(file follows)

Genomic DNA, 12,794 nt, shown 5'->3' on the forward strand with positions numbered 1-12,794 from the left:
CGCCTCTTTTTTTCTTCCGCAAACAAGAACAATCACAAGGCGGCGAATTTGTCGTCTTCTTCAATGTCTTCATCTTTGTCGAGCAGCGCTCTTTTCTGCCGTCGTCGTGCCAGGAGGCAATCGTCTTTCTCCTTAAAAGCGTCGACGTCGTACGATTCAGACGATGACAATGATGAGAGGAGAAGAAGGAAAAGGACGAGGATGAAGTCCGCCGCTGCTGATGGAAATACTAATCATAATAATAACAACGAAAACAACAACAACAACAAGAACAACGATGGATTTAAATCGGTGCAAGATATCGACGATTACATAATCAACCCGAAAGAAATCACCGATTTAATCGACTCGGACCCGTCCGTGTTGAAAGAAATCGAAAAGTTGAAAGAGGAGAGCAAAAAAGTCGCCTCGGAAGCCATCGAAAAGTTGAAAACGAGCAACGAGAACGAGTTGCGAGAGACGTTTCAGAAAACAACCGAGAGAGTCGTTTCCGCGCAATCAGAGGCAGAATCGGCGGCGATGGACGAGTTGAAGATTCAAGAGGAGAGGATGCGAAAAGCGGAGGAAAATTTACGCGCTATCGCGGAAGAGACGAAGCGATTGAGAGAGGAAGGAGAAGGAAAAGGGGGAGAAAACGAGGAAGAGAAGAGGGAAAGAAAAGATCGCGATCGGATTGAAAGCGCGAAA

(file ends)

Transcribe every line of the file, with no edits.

Genomic DNA, 12,794 nt, shown 5'->3' on the forward strand with positions numbered 1-12,794 from the left:
CGCCTCTTTTTTTCTTCCGCAAACAAGAACAATCACAAGGCGGCGAATTTGTCGTCTTCTTCAATGTCTTCATCTTTGTCGAGCAGCGCTCTTTTCTGCCGTCGTCGTGCCAGGAGGCAATCGTCTTTCTCCTTAAAAGCGTCGACGTCGTACGATTCAGACGATGACAATGATGAGAGGAGAAGAAGGAAAAGGACGAGGATGAAGTCCGCCGCTGCTGATGGAAATACTAATCATAATAATAACAACGAAAACAACAACAACAACAAGAACAACGATGGATTTAAATCGGTGCAAGATATCGACGATTACATAATCAACCCGAAAGAAATCACCGATTTAATCGACTCGGACCCGTCCGTGTTGAAAGAAATCGAAAAGTTGAAAGAGGAGAGCAAAAAAGTCGCCTCGGAAGCCATCGAAAAGTTGAAAACGAGCAACGAGAACGAGTTGCGAGAGACGTTTCAGAAAACAACCGAGAGAGTCGTTTCCGCGCAATCAGAGGCAGAATCGGCGGCGATGGACGAGTTGAAGATTCAAGAGGAGAGGATGCGAAAAGCGGAGGAAAATTTACGCGCTATCGCGGAAGAGACGAAGCGATTGAGAGAGGAAGGAGAAGGAAAAGGGGGAGAAAACGAGGAAGAGAAGAGGGAAAGAAAAGATCGCGATCGGATTGAAAGCGCGAAA